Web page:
After a three-month delay related in part to the coronavirus pandemic, Boston’s Cannabis Board is poised to meet for the first time and approve proposed marijuana businesses under a new system designed to increase transparency and fairness.
Two members of the five-person board, which will oversee the selection and siting of marijuana stores and growing facilities in the city, were sworn in last Thursday, according to officials in the administration of Mayor Martin J. Walsh. The remaining members should be seated in time for an inaugural meeting sometime in June.
Next month will also see Walsh sign new host community agreements — critical contracts that each marijuana firm must sign with its municipality to win a state license — for the first time since October, according to the officials.
“Boston remains committed to supporting diverse, equitable, and locally owned cannabis businesses in Boston throughout this public health crisis,” said Alexis Tkachuk, the city’s director of emerging industries, whose office oversees the local marijuana license approval process.
So far, retailer Pure Oasis in Grove Hall is the only recreational marijuana business to open in Boston.
The new city board is just one part of an overhauled system for choosing which Boston marijuana license applicants will move on to be reviewed by the state Cannabis Control Commission.
The system, based on an ordinance championed by the City Council’s president, Kim Janey, followed concerns from both applicants and neighbors of proposed pot facilities.
It also creates an equity program offering technical assistance and training for entrepreneurs trying to open marijuana facilities in Boston who were arrested in the past for marijuana crimes, or who belong to groups or communities disproportionately targeted by police enforcing the prohibition of cannabis.
And critically, it requires Boston to approve equal numbers of equity program participants and other applicants. The measure is designed to ensure fairness and prevent large, out-of-state, investor-backed concerns from dominating the city’s recreational pot market.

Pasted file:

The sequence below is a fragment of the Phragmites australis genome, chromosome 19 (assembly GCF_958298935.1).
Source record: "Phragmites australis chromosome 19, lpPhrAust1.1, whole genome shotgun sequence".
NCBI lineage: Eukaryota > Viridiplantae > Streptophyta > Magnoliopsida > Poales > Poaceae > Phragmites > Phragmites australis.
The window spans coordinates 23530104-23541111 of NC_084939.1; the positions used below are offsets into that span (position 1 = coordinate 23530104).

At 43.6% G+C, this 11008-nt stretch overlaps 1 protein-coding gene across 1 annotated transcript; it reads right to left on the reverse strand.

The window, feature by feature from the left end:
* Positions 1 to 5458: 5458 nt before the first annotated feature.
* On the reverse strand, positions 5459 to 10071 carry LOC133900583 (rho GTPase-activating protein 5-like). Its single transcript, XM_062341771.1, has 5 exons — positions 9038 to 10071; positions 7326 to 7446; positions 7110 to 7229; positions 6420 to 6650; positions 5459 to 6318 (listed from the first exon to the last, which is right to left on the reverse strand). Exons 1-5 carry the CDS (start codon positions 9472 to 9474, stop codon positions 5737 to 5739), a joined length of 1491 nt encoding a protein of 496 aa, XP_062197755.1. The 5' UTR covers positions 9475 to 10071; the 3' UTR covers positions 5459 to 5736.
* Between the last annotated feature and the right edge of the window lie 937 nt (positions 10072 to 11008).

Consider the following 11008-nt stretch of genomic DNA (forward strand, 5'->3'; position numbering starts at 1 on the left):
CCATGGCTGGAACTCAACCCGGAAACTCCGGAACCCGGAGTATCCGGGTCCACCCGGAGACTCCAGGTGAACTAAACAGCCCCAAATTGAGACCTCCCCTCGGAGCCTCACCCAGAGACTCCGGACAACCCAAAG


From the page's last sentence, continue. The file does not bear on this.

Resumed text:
Previously, Walsh’s office evaluated cannabis applicants behind closed doors, leading to complaints that the old process was opaque and favored the politically connected. The mayor’s administration has countered that the 14 applicants it has approved so far are diverse in size and ownership, and that the city tried to balance neighborhood concerns with pressure from advocates and applicants to quickly roll out pot shops and other marijuana facilities with diverse owners.
Now, the new Cannabis Board will rate applicants on weighted criteria and vote on their applications in public. However, it is technically an advisory body, with Walsh retaining the ultimate power to approve or deny applicants.
The long delay in implementing the new system, which was approved by the City Council on a 12-1 vote in November, has frustrated many of the very applicants it was intended to help.
Chauncy Spencer, an equity-eligible entrepreneur who has been trying for two years to open a marijuana shop in Mattapan, said he can no longer afford the $5,000 monthly rent on his empty storefront while he awaits city approval.
“My landlord has been extraordinarily patient, but I’m on the way out any day,” Spencer said. “I don’t see how [the city] can expect a reasonable businessman to operate in this space. There’s no certainty at all. The rules have been changed again and again.”
Like other applicants, Spencer is frustrated that he must seek the blessing of the neighborhood’s city councilors, saying the requirement makes the process into a political game of who-knows-whom.
Janey, the architect of the new system, is also frustrated.
In April, she called for a hearing on its slow implementation. She has also argued the city should go further by requiring that half of licenses in some of the city’s prime commercial districts — Fenway, Back Bay, Downtown, and the Seaport — go to equity applicants. Otherwise, she fears, marijuana businesses owned by people of color will be relegated to more outlying neighborhoods with less foot traffic, while larger firms monopolize areas with the highest revenue potential.
“It’s not enough to say we have half of the licenses within Boston going to equity applicants if all the equity applicants are forced to be on the outskirts,” Janey said. “We know all the money’s in the center of the city. If we sit back and let the market take its course, we’ll just be building on top of existing inequities."